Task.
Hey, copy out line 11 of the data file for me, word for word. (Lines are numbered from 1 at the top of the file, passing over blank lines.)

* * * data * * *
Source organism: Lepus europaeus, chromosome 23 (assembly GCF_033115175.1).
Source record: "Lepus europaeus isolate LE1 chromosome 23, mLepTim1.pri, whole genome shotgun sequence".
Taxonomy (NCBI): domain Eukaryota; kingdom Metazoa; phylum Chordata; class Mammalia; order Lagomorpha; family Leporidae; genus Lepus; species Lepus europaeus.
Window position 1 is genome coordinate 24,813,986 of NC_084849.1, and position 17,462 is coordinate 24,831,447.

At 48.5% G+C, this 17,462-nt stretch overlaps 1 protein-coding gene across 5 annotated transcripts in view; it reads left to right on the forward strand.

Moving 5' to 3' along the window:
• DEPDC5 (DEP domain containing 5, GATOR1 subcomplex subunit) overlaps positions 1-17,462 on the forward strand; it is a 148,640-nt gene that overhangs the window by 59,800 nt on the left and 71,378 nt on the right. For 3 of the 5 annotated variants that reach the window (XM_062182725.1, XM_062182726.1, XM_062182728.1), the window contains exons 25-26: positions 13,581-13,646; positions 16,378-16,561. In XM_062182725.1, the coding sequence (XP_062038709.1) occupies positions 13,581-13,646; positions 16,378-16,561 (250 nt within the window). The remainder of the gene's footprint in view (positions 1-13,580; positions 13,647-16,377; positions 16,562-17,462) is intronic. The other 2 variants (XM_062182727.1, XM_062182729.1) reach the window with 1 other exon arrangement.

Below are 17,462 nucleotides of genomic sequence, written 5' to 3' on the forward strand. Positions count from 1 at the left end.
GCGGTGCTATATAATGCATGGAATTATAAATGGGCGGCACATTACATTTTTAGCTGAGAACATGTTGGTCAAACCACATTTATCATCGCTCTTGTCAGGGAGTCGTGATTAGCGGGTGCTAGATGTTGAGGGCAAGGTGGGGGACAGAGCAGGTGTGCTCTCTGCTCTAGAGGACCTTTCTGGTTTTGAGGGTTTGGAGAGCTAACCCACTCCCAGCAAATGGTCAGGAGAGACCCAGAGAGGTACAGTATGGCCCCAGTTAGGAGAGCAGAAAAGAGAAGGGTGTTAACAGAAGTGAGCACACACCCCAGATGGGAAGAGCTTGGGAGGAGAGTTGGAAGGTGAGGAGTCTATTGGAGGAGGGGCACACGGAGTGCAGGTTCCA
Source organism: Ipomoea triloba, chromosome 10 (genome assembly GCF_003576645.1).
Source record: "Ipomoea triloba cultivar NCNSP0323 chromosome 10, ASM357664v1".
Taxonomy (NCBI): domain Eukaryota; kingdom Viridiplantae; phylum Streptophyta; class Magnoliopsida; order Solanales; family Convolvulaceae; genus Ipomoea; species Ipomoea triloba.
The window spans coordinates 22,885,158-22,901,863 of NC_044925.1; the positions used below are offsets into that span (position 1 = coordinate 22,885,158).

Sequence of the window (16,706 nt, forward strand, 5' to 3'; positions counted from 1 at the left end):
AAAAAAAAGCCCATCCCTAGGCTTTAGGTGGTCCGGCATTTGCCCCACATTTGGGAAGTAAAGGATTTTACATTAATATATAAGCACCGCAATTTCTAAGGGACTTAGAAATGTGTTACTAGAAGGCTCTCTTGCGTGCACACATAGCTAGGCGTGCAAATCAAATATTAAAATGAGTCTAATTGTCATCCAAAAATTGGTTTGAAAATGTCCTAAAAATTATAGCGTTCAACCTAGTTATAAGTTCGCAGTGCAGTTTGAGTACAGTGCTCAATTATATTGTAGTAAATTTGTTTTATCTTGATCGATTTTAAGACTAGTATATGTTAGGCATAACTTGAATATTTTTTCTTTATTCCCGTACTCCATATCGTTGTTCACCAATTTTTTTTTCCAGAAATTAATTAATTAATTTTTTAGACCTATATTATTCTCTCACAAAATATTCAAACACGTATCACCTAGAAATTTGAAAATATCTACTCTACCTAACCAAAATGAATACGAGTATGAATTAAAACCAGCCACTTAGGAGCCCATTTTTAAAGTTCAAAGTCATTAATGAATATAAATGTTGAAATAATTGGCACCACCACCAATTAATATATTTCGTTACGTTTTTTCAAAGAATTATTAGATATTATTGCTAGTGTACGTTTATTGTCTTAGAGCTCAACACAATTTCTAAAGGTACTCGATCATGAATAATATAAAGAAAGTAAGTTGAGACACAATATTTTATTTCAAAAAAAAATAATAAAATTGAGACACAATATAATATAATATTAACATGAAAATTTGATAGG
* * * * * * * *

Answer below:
Source record: "Ipomoea triloba cultivar NCNSP0323 chromosome 10, ASM357664v1".